My last article offered some thoughts on bitting and the…
Which is a silly title because all cats have character in spades but not all of them get a chance to express it. They say that dogs have owners but cats have staff. Dogs love to learn tricks to please us and thrive on routine, whereas cats exhibit hauteur, which just means they look down their noses at the world. I well remember two dogs having a great game with a ball when a cat passed by. The cat paused, observed, and then went on his way with a look that could only mean contempt for such a childish behaviour.
I knew a cat which exhibited a protective instinct towards a younger cat in the household. The older cat was out in the garden and the younger was in the house when they received a visit from a Labrador puppy, exuberance personified, and the pup started to play roughly with the kitten. Suddenly the elder cat came rushing in from the garden and beat up the Labrador as only a cat can. The same cat embarrassed his owners when they were visiting neighbours. They were all sitting in the kitchen drinking coffee when this cat strolled in, cleared up the resident cat’s food and then walked upstairs to sleep on the bed. Their hosts said, “He often does that. We don’t know where he comes from”. His owners, to their everlasting shame, said not a word. Is this starting to give an idea of the character of cats?
Now I know that in Rome there are vast number of feral cats, but I also noticed that in many of the Italian coastal towns there were numbers of well fed well groomed cats lying in the sun, and they knew they owned the place and mere people had to walk around them. On the other hand I knew a ginger cat who always slept with his owner’s chicken. During the day he claimed his place in the household, when he wasn’t catching rats or rabbits from dusk to dawn he had his bed (and food) in the henhouse, and woe betide any marauding rat that strayed into his domain. So you see they are adaptable.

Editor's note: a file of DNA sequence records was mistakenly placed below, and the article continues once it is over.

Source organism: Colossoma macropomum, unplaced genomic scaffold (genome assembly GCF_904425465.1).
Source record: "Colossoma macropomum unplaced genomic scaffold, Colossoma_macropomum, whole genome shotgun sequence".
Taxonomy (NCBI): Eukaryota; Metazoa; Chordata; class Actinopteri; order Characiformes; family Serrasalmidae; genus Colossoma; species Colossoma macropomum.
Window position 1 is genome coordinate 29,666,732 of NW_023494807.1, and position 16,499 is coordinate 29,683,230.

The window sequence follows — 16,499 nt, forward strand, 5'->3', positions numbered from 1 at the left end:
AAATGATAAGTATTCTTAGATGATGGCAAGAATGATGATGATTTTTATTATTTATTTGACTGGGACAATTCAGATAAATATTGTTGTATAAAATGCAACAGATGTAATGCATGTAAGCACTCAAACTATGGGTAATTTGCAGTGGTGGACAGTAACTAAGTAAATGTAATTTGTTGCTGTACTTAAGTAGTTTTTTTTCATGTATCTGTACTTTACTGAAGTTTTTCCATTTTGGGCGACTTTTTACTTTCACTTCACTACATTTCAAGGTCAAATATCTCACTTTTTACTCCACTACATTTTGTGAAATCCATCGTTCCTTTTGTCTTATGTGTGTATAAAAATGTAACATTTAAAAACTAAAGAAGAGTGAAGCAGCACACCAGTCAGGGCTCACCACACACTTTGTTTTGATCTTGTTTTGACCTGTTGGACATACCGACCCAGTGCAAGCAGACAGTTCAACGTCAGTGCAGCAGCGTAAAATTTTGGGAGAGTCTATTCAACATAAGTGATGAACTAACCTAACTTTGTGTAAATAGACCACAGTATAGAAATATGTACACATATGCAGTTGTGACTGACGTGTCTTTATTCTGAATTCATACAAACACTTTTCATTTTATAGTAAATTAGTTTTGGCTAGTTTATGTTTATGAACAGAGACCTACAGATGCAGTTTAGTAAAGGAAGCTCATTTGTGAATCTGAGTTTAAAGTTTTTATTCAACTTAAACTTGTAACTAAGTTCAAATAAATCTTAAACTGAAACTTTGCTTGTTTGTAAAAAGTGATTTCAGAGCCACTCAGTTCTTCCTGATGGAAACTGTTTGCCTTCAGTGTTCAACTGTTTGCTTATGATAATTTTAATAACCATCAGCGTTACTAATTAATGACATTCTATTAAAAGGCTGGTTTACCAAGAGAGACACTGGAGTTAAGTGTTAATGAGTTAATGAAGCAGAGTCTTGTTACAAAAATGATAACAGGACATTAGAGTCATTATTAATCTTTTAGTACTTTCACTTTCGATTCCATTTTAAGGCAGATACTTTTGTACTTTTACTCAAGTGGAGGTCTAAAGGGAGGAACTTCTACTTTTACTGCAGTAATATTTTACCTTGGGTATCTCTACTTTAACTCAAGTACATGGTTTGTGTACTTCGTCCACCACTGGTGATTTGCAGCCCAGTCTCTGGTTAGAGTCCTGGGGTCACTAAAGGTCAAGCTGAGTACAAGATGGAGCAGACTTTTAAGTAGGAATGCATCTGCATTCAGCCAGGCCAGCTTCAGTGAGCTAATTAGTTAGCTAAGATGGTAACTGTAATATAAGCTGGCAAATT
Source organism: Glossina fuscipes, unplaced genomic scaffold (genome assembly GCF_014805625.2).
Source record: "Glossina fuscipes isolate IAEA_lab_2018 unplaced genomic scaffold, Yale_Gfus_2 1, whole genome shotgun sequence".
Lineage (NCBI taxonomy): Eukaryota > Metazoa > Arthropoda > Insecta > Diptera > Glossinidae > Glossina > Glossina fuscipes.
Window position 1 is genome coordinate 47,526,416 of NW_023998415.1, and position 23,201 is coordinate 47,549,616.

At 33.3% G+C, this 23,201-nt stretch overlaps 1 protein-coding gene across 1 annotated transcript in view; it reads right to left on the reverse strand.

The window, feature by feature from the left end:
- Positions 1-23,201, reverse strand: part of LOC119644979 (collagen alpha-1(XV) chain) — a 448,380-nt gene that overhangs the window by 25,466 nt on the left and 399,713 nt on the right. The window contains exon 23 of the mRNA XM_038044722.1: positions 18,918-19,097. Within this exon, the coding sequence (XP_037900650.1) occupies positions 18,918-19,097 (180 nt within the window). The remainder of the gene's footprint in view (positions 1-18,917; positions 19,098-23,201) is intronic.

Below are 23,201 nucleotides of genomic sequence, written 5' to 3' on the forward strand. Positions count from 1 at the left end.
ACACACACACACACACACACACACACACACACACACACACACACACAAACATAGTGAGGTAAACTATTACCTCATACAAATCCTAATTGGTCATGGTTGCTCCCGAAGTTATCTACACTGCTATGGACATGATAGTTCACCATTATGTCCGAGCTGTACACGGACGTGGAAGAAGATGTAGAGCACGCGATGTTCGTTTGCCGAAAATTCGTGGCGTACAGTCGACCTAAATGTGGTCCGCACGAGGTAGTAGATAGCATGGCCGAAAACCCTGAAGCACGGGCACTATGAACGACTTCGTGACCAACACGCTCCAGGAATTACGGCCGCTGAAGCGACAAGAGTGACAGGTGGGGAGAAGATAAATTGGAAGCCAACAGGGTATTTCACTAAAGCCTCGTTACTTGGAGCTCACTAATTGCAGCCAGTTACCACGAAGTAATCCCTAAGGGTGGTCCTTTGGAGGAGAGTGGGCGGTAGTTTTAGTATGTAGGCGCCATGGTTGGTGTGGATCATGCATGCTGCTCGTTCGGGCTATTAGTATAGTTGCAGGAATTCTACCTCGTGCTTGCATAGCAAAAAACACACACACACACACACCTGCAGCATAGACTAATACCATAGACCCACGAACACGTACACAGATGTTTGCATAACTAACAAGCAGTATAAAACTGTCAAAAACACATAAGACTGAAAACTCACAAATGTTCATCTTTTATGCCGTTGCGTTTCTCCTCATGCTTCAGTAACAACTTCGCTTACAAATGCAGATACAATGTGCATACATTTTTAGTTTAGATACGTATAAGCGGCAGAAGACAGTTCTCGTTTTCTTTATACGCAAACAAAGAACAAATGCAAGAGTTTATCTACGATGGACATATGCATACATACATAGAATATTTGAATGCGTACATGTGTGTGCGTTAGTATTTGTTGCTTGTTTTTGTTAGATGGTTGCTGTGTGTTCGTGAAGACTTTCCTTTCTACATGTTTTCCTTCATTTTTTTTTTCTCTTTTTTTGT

When my daughter visits with her Border Terrier it brings delight to my ginger cat Tigger. Normally she greets us draped across the hall carpet like Cleopatra welcoming her subjects, but when Twizzle comes in the front door she streaks down to greet her and there is much nose kissing and body rubbing, before they get down to the serious business of mock attacks and all-in wrestling. Once let out into the garden they hare off with the dog in front and the cat in close pursuit; but what the dog does not realise, in the headlong striving for speed, is that the cat is making strategic short cuts.
Now I can hear the cynics among you saying these cats are just reacting to stimuli as all animals do. In the same way a cat approaching you with friendly intentions will have his tail erect like a flagpole, or if he is squaring up for a fight his ears will be flattened to his head. We all know now, at the first sign of danger, his fur will stand on end to make him look bigger to his foe. So the cynics may be right; we must not read too much into simple reflexes but what about these two examples?
A small dog visited a house where there lived a ginger cat. As the dog entered the kitchen by the back door she veered around the corner and without hesitation hoovered up all the cat’s food. She knew her way around. The cat sat on it’s favourite chair and watched, inscrutably you might say. But later that evening when everyone was in the lounge and the dog was shut in the kitchen, she was a bit boisterous in company you see, the cat quietly slipped through the serving hatch into the kitchen and beat the daylights out of her as only a cat can.
All vets quietly do a lot of charity work by in taking in stray animals. In my Plymouth surgery we had a tom cat, called Tom, who became our surgery mascot. Mind you we soon neutered him. If you have ever tried to coexist with an entire tom you will know why. His great delight was to sit in the office during surgery time and watch the hammers of the old fashioned typewriter. If a dog made a great fuss whilst being treated he would run across the desk top and wait for it to come out of the consulting room. Then, taking advantage of his superior height on the desk, he would cuff him about the ears as if to say “Don’t make that noise in my place”. He eventually found a lovely home and lived to a contented old age.
The image above is Charlotte’s cat, Sparkie.